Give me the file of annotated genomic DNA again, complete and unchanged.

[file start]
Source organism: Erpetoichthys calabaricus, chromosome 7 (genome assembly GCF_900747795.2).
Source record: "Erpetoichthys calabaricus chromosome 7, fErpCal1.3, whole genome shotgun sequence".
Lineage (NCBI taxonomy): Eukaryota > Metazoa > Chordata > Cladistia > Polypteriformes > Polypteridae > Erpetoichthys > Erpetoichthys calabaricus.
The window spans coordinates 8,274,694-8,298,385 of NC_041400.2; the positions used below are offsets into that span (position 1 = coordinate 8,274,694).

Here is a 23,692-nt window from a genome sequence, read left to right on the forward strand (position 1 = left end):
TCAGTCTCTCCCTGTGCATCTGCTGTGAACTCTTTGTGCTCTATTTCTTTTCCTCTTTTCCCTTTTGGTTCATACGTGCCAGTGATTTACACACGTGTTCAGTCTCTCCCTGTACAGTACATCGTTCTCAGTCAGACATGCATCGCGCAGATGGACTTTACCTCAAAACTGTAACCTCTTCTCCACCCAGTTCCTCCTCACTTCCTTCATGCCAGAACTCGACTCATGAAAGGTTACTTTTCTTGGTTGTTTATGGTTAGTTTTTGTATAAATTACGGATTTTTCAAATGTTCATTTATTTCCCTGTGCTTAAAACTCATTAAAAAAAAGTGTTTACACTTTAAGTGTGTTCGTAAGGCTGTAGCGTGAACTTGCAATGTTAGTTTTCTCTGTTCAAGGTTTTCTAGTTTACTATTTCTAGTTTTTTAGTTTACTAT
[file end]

Source organism: Erpetoichthys calabaricus, chromosome 7 (genome assembly GCF_900747795.2).
Source record: "Erpetoichthys calabaricus chromosome 7, fErpCal1.3, whole genome shotgun sequence".
Lineage (NCBI taxonomy): Eukaryota > Metazoa > Chordata > Cladistia > Polypteriformes > Polypteridae > Erpetoichthys > Erpetoichthys calabaricus.
The window spans coordinates 8,274,694-8,298,385 of NC_041400.2; the positions used below are offsets into that span (position 1 = coordinate 8,274,694).

Here is a 23,692-nt window from a genome sequence, read left to right on the forward strand (position 1 = left end):
TCAGTCTCTCCCTGTGCATCTGCTGTGAACTCTTTGTGCTCTATTTCTTTTCCTCTTTTCCCTTTTGGTTCATACGTGCCAGTGATTTACACACGTGTTCAGTCTCTCCCTGTACAGTACATCGTTCTCAGTCAGACATGCATCGCGCAGATGGACTTTACCTCAAAACTGTAACCTCTTCTCCACCCAGTTCCTCCTCACTTCCTTCATGCCAGAACTCGACTCATGAAAGGTTACTTTTCTTGGTTGTTTATGGTTAGTTTTTGTATAAATTACGGATTTTTCAAATGTTCATTTATTTCCCTGTGCTTAAAACTCATTAAAAAAAAGTGTTTACACTTTAAGTGTGTTCGTAAGGCTGTAGCGTGAACTTGCAATGTTAGTTTTCTCTGTTCAAGGTTTTCTAGTTTACTATTTCTAGTTTTTTAGTTTACTAT